In the way of birthdays, it seems the older you get, the less exciting they become. It’s true, no? My last one was pretty cool, what with the mail-order pork and venture to Takashi, but we surely didn’t do anything off the wall, and I prefer it that way. In fact, with a very special birthday on the horizon (whatever 12+18 comes to, as if I’m really being mysterious here), I’m hoping for low key gathering and not the big ol’ surprise party Hubs got last year for his special three decade extravaganza.
And so, after said soiree for Hubs’ big 3-0, he’s now another year older and unfortunately for him, this one is much less exciting. He fenagled a lil’ shindig this past Friday at Piece (which was nice because last year he was a bit saddened by the fact that no one wanted to come out and celebrate with him; those same people were all hiding out at our place for him when we returned after dinner, much to his embarassment and surprise), and we took it easy after that, aside from an impromtu dinner at Xoco Saturday night.
Nonetheless, I felt it only necessary to make one of his favorite dishes, because even if the rest of the day was nothing short of lackluster, at least he’d remember dinner this year, and what’s a birthday if you can’t remember what you ate? Certainly no birthday at all, in my meager opinion.
There really was no question at all in terms of what we’d eat. Since the first and only time I made it, he has incessantly babbled about this Moroccan pie I made almost a year ago, and surely before I started this blogging thing because I have no proof in the way of photos that it even existed, other than his constant reminders of said dish. I mentioned it here once before, when waxing poetic about my love for baklava, despite my fear of making it.
B’stilla. Pastilla. Pigeon pie, or whatever-the-hell-you-want-to-call-it-when-you-decide-to-call-it-something. I prefer the former, because I like words with apostrophes in them and probably because calling this one a pigeon pie would be untrue, since there are no pigeons to be had here. And because the letter ‘p’ ranks 26th in my list of favorite letters of the alphabet.
So, b’stilla it is, or at least a take on it. A delightful composition that’s crunchy on the outside, thanks be to the ground almond and cinnamon-studded buttered phyllo, but contrastingly chewy and rich on the inside. A delicate balance of savory chicken, turmeric, saffron, and herbs interlaced with sweet cinnamon, golden raisins that plump to resemble their former lives as grapes only to pop in your mouth with each and every bite, and exotic ginger to round it all out – somehow. If you’re into that sorta thing, this is what you want for dinner.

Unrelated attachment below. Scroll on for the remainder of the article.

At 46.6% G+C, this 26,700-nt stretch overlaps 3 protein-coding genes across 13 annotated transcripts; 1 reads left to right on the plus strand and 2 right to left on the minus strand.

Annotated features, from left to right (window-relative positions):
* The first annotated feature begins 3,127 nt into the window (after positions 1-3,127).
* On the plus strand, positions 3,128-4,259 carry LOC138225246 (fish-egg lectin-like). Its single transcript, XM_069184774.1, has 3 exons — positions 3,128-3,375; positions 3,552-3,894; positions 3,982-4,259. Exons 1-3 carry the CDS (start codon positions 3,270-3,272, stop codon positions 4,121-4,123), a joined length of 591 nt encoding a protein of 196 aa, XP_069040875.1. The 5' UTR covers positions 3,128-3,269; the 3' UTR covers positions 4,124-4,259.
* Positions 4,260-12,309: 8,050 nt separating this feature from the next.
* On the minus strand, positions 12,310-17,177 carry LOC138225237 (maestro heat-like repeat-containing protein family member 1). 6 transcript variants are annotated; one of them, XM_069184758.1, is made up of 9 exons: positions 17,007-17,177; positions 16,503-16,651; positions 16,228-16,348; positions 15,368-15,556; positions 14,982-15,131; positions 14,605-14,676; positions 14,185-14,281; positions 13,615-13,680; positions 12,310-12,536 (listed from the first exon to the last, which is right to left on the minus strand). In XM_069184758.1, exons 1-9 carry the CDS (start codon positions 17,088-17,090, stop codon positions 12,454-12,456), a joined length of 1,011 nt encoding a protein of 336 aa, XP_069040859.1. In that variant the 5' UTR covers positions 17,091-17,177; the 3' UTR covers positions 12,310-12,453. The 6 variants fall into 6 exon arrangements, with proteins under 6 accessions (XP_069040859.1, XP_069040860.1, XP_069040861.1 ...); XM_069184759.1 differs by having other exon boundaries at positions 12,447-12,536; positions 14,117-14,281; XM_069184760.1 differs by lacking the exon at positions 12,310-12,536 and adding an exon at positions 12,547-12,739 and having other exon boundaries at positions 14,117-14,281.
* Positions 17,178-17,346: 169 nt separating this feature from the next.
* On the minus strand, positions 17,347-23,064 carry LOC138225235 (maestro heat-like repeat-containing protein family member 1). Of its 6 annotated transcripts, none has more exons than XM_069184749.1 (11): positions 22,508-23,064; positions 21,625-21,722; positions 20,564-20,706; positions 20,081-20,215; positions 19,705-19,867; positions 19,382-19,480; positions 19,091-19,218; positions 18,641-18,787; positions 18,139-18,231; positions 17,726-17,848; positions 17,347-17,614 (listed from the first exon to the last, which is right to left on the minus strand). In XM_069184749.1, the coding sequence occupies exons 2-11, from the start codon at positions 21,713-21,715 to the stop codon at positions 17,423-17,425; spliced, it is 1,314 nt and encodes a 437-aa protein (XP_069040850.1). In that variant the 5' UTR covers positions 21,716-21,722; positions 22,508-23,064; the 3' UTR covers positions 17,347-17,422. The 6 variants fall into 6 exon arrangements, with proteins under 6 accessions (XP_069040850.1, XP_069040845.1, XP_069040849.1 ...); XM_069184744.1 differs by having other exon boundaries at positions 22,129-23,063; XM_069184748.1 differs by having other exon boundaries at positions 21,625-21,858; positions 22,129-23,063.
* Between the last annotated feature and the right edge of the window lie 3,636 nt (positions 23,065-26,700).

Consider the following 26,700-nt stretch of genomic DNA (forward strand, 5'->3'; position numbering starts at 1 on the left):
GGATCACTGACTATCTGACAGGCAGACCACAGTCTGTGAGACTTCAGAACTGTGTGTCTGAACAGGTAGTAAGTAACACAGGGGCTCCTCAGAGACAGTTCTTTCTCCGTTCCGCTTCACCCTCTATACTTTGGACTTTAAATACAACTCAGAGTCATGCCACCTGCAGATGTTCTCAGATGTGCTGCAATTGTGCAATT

If you’re not into that sorta thing, Hubs will surely eat your share. Better yet, he may come to your house and steal your share, beating you over the head all the while, if you don’t like this sorta thing. Heck, even if you do like it – because just like the first time it crossed his lips many moons ago, it left him breathless, heart thudding crazily against his chest. A birthday he’ll remember, if only for the Moroccan pie.
Moroccan Chicken Pie
adapted from Bon Appetit, March 2009; serves 6 (or 4 if it’s your very favorite)
despite the multiple steps, this dish is definitely worth the fuss. The best part, other than delighting your guest, of course, is that you can prepare this well in advance. the filling is best made a day to two in advance so the flavors have time to merry together. the whole dish? you can put it together earlier in the afternoon and whip that thing into the oven without a snag.
2 T olive oil
1 lg onion, chopped
1 t ground cinnamon
1 t ground ginger
1/2 t turmeric
1/8 t crumbled saffron threads
1 T all purpose flour
2 c low-salt chicken broth (I used homemade turkey stock)
1 1/2 lbs skinless boneless chicken thighs
1/4 c chopped golden raisins
2 T chopped fresh cilantro
2 T chopped fresh Italian parsley
1/2 c slivered almonds
3 T powdered sugar
1/2 t coarse kosher salt
1/4 t ground cinnamon
10 sheets (about 17×12 inches) fresh phyllo pastry or frozen, thawed
1/2 c (about) unsalted butter, melted (for brushing)
Heat oil in heavy large skillet over medium heat. Add onion and sauté until tender, about 10 minutes. Mix in cinnamon, ginger, turmeric, and saffron; stir 1 minute. Sprinkle flour over; stir 1 minute. Add broth/stock; bring to simmer. Sprinkle chicken with salt; add to broth mixture. Gently simmer chicken uncovered until cooked through, reducing heat if necessary to prevent boiling, at least 20 minutes. Stir in raisins. Set skillet aside until chicken is cool enough to handle.
Transfer chicken to plate. Shred chicken coarsely (or chop into small pieces) and return to skillet. If sauce is thin, simmer over medium heat until sauce coats chicken thickly. Stir in cilantro and parsley. Season filling with salt and pepper. Cool filling completely. Cover and chill.
Finely grind almonds, powdered sugar, 1/2 t coarse salt, and cinnamon in mini processor.
Stack 10 phyllo sheets on work surface. Invert 9-inch glass pie dish onto stack. Cut around dish through phyllo, making ten 10-inch rounds. Remove dish. Cover rounds with plastic wrap and damp kitchen towel.
Brush same pie dish with melted butter. Brush top phyllo round with butter, place in buttered pie dish and sprinkle with scant 1 tablespoon almonds. Top with another buttered phyllo round and sprinkle with scant 1 tablespoon almonds. Repeat stacking with 3 more buttered phyllo rounds and almonds. Spoon filling evenly over 5 phyllo rounds. Repeat procedure with 4 more rounds and almonds. Top with remaining phyllo round. Tuck in edges. Drizzle more butter over top. Cut 4 slits through top phyllo stack to allow steam to escape.
Preheat oven to 375°F. Place pie on rimmed baking sheet. Bake uncovered until phyllo is golden and filling is heated through, about 40 minutes. Cool 15 minutes. Cut into wedges.